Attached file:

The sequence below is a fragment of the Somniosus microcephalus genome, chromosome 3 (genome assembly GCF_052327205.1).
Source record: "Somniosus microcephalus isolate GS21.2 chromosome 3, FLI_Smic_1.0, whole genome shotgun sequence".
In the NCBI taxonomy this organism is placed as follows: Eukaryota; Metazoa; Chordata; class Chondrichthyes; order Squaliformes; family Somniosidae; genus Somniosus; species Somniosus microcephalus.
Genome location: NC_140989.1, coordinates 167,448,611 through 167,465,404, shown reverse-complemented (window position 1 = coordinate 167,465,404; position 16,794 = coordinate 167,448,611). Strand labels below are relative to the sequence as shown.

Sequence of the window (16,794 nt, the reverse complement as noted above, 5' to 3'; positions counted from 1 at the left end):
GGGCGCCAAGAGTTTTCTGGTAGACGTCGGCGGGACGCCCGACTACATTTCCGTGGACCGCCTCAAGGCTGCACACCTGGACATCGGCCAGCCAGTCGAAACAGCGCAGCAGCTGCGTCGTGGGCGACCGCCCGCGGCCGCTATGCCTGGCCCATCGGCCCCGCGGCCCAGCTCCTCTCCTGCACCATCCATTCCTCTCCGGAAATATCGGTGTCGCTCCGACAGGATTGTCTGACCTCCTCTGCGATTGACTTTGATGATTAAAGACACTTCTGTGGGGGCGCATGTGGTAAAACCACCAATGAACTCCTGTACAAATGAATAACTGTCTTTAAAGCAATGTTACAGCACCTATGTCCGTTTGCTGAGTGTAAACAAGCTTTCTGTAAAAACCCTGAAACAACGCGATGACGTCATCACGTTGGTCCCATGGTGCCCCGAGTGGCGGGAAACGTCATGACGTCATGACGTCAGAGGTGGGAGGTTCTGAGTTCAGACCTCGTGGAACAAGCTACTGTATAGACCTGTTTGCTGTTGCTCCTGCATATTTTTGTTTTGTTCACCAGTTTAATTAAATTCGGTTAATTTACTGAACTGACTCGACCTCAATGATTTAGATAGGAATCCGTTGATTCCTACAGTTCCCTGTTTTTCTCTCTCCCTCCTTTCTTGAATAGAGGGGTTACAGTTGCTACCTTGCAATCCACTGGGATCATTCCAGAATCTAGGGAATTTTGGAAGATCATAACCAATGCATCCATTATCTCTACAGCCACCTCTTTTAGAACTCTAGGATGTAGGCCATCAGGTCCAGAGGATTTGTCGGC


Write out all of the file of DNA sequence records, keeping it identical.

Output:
The sequence below is a fragment of the Somniosus microcephalus genome, chromosome 3 (genome assembly GCF_052327205.1).
Source record: "Somniosus microcephalus isolate GS21.2 chromosome 3, FLI_Smic_1.0, whole genome shotgun sequence".
In the NCBI taxonomy this organism is placed as follows: Eukaryota; Metazoa; Chordata; class Chondrichthyes; order Squaliformes; family Somniosidae; genus Somniosus; species Somniosus microcephalus.
Genome location: NC_140989.1, coordinates 167,448,611 through 167,465,404, shown reverse-complemented (window position 1 = coordinate 167,465,404; position 16,794 = coordinate 167,448,611). Strand labels below are relative to the sequence as shown.

Sequence of the window (16,794 nt, the reverse complement as noted above, 5' to 3'; positions counted from 1 at the left end):
GGGCGCCAAGAGTTTTCTGGTAGACGTCGGCGGGACGCCCGACTACATTTCCGTGGACCGCCTCAAGGCTGCACACCTGGACATCGGCCAGCCAGTCGAAACAGCGCAGCAGCTGCGTCGTGGGCGACCGCCCGCGGCCGCTATGCCTGGCCCATCGGCCCCGCGGCCCAGCTCCTCTCCTGCACCATCCATTCCTCTCCGGAAATATCGGTGTCGCTCCGACAGGATTGTCTGACCTCCTCTGCGATTGACTTTGATGATTAAAGACACTTCTGTGGGGGCGCATGTGGTAAAACCACCAATGAACTCCTGTACAAATGAATAACTGTCTTTAAAGCAATGTTACAGCACCTATGTCCGTTTGCTGAGTGTAAACAAGCTTTCTGTAAAAACCCTGAAACAACGCGATGACGTCATCACGTTGGTCCCATGGTGCCCCGAGTGGCGGGAAACGTCATGACGTCATGACGTCAGAGGTGGGAGGTTCTGAGTTCAGACCTCGTGGAACAAGCTACTGTATAGACCTGTTTGCTGTTGCTCCTGCATATTTTTGTTTTGTTCACCAGTTTAATTAAATTCGGTTAATTTACTGAACTGACTCGACCTCAATGATTTAGATAGGAATCCGTTGATTCCTACAGTTCCCTGTTTTTCTCTCTCCCTCCTTTCTTGAATAGAGGGGTTACAGTTGCTACCTTGCAATCCACTGGGATCATTCCAGAATCTAGGGAATTTTGGAAGATCATAACCAATGCATCCATTATCTCTACAGCCACCTCTTTTAGAACTCTAGGATGTAGGCCATCAGGTCCAGAGGATTTGTCGGC